|“Take nothing for the journey,
neither walking stick, nor sack, nor food, nor money, and let no one take a second tunic. Whatever house you enter, stay there and leave from there.”
Twenty-fifth Week of Ordinary Time: Sept. 22-28, 2019
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Twenty-Fifth Week of Ordinary Time
On the Twenty-Fifth Sunday of Ordinary Time Jesus tells the parable of the unjust steward who finds out he's been caught squandering his master's property, and goes out and makes deals to make friends for the future. Jesus acknowledges the steward's prudence and calls us to have, at the very least, prudence about our future. “If, therefore, you are not trustworthy with dishonest wealth, who will trust you with true wealth?”
Monday is the Memorial of Saint Pius of Pietrelcina, Priest. Friday is the Memorial of Saint Vincent de Paul, Priest.
The first reading this week comes from the Book of Ezra, one of the first chroniclers of the post-exile period of Judaism. He is responsible for helping hold the restored people together. We finish the week with brief selecktions from the prophets Haggai and Zechariah, who were prophets during this period. “Consider your ways!” “My spirit continues in your midst; do not fear!”
In Luke’s Gospel, Jesus urges us to use our gifts: “No one lights a lamp and hides it under a bushel basket.” When his family comes looking for him, Jesus uses the occasion to tell us that we are family to him, if we hear his Word and act on it. Herod is wondering who Jesus really is. He encourages his Apostles to freedom, sending them out to teach and heal, taking nothing with them. Jesus asks his disciples who they think he is. Peter replies for them all, “The Christ of God.” Jesus doesn't want them to announce he’s the type of Messiah they were looking for. Instead, he tells them of his upcoming passion and death.
The story of the rich man and Lazarus is the focus of the Luke's Gospel on the Twenty-Sixth Sunday of Ordinary Time. This is a classic story of how the tables are turned in the afterlife. The rich man has it good in this life and ignores the plight of poor Lazarus. In the afterlife, it is the rich man who is in torment and Lazarus is the one who is enjoying heaven. The double irony comes when the rich man asks that Lazarus be sent to warn his brothers. Jesus responds: “If they will not listen to Moses and the prophets, neither will they be persuaded if someone should rise from the dead.” Will we listen to the one who has risen from the dead?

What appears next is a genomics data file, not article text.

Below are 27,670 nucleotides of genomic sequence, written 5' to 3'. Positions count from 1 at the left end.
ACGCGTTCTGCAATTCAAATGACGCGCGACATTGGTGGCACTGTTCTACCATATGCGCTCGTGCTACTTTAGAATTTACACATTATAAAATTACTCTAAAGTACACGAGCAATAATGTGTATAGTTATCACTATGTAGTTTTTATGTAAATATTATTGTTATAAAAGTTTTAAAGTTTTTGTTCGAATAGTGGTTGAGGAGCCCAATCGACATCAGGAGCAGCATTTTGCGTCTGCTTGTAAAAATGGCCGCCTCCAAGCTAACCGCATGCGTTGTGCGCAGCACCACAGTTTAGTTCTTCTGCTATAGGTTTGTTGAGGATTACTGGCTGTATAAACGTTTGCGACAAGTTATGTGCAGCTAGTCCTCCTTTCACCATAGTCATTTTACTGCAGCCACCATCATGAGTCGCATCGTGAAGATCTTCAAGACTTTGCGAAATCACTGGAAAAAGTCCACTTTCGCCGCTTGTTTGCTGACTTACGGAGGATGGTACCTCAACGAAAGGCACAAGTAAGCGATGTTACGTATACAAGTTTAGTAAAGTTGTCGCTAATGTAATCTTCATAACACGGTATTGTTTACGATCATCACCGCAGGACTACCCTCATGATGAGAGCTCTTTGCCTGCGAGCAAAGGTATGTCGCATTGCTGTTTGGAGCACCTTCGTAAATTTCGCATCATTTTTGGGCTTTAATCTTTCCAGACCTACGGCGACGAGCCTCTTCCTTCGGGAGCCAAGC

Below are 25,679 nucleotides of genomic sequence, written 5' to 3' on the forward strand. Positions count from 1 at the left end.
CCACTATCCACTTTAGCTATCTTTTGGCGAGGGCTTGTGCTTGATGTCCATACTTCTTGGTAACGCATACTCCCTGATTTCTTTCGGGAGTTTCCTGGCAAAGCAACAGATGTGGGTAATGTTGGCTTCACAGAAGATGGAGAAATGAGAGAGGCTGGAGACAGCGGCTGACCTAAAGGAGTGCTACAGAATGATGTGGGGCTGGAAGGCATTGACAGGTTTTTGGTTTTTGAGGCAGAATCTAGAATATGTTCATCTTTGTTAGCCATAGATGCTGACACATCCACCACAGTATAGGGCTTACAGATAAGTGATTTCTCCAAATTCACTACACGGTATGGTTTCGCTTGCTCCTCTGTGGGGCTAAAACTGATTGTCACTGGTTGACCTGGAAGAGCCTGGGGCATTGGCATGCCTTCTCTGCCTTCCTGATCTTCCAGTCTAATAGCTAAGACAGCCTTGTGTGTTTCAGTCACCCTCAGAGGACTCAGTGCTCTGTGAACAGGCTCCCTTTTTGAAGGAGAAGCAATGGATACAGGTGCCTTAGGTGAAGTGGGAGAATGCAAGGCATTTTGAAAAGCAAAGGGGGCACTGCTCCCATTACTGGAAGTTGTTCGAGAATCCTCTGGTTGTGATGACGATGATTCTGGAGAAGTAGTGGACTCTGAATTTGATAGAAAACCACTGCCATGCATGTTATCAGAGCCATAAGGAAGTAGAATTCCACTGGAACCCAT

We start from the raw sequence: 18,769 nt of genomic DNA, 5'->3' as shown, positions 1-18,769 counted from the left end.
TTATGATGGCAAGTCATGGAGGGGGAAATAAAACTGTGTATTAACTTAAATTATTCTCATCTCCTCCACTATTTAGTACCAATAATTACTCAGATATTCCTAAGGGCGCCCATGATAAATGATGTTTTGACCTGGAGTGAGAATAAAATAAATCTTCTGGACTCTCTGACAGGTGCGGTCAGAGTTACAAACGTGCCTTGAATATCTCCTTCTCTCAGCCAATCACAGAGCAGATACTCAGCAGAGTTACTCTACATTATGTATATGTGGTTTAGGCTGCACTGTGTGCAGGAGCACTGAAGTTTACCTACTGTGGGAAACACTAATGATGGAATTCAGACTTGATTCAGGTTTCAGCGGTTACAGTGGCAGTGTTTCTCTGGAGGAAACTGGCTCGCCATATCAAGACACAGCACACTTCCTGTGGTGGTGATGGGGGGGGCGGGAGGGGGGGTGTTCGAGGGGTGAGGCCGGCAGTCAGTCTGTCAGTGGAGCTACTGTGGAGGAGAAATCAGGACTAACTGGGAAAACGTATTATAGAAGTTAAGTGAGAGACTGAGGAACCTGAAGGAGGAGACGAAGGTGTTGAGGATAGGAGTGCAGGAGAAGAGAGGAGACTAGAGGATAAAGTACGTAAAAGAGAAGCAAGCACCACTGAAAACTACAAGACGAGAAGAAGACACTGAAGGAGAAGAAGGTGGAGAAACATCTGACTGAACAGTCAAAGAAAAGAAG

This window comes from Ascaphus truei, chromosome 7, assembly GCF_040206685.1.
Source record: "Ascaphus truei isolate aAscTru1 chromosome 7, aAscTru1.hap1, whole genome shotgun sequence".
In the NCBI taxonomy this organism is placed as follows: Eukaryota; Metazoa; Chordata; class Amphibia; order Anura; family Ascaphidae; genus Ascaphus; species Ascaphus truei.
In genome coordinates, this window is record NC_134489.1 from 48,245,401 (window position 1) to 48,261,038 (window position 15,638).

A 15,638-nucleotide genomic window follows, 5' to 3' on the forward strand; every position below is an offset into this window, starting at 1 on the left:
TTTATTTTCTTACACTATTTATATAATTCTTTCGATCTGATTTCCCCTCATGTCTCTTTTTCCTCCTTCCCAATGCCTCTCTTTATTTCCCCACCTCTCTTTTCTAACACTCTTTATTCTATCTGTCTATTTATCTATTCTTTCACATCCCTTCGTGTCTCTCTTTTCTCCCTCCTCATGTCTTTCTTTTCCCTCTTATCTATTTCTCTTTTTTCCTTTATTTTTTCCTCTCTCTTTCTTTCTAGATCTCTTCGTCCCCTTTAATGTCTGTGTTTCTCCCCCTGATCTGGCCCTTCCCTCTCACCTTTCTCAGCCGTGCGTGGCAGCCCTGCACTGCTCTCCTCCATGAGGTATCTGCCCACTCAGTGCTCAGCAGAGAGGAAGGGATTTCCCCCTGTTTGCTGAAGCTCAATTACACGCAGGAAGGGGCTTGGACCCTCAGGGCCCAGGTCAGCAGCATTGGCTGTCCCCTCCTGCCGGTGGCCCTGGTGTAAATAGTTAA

Daily Prayer This Week
When we place Jesus at the center of our lives, as Paul calls the Colossians to do, two marvelous graces are given us. We experience God's love for us in the mercy and forgiveness of Jesus. As grateful sinners, we then are able to forgive others.
As we begin each day this week, we can let these two graces be part of our reflection. We can ask our Lord to show us his love. We can fearlessly ask to understand who we are as sinners, in the concrete ways each of us falls short, gets distracted, becomes uncentered and makes very unfree choices. We can ask to be forgiven and healed. We can beg for the grace to forgive others. This journey each day might take us into specific patterns, habits, ruts we're in. We may even want to prepare to receive the Sacrament of Reconciliation this week, in preparation for celebrating the upcoming Sunday's readings.
We can choose to focus carefully this week on those people we ask for the grace to forgive. Whose faults do I pay most attention to? Whom do I judge harshly? From whom do I withhold forgiveness? If we begin each day, asking our Lord to reveal the answers to these questions, throughout our day, our days this week will show us deeper places where the Lord can forgive us and where we can share that mercy.
From the beginning of the week, we might ask Mary to gently guide us to trust her Son's love and to be more tender in loving those people her Son invites us to forgive and be a source of healing.
Throughout this week, we can also give thanks for the ways we are called to be Jesus' followers - not because we are extremely talented or because we are perfect, but because he saw in us something that he could heal and then send us to heal others. We can be especially attentive to the ways we are blessed in our poverty and in the ways we sometimes experience rejection as his disciples.
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